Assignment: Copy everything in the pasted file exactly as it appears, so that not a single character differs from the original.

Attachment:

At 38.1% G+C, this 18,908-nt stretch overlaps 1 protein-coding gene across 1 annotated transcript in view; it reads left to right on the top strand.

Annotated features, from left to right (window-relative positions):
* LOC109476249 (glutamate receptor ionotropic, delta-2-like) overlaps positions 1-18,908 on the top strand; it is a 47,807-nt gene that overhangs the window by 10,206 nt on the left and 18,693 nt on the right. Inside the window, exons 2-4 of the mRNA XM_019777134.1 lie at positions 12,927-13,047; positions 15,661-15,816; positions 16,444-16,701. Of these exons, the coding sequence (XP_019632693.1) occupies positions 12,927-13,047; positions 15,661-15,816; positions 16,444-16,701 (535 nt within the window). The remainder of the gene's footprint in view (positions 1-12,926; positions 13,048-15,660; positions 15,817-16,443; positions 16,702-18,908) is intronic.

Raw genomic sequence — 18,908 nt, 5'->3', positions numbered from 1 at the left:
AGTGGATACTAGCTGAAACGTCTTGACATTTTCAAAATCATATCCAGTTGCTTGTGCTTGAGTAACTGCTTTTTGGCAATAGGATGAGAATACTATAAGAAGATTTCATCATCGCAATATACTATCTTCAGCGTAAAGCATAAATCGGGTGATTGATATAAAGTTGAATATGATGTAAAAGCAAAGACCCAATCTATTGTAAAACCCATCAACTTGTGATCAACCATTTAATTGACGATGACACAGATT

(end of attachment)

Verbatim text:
At 38.1% G+C, this 18,908-nt stretch overlaps 1 protein-coding gene across 1 annotated transcript in view; it reads left to right on the top strand.

Annotated features, from left to right (window-relative positions):
* LOC109476249 (glutamate receptor ionotropic, delta-2-like) overlaps positions 1-18,908 on the top strand; it is a 47,807-nt gene that overhangs the window by 10,206 nt on the left and 18,693 nt on the right. Inside the window, exons 2-4 of the mRNA XM_019777134.1 lie at positions 12,927-13,047; positions 15,661-15,816; positions 16,444-16,701. Of these exons, the coding sequence (XP_019632693.1) occupies positions 12,927-13,047; positions 15,661-15,816; positions 16,444-16,701 (535 nt within the window). The remainder of the gene's footprint in view (positions 1-12,926; positions 13,048-15,660; positions 15,817-16,443; positions 16,702-18,908) is intronic.

Raw genomic sequence — 18,908 nt, 5'->3', positions numbered from 1 at the left:
AGTGGATACTAGCTGAAACGTCTTGACATTTTCAAAATCATATCCAGTTGCTTGTGCTTGAGTAACTGCTTTTTGGCAATAGGATGAGAATACTATAAGAAGATTTCATCATCGCAATATACTATCTTCAGCGTAAAGCATAAATCGGGTGATTGATATAAAGTTGAATATGATGTAAAAGCAAAGACCCAATCTATTGTAAAACCCATCAACTTGTGATCAACCATTTAATTGACGATGACACAGATT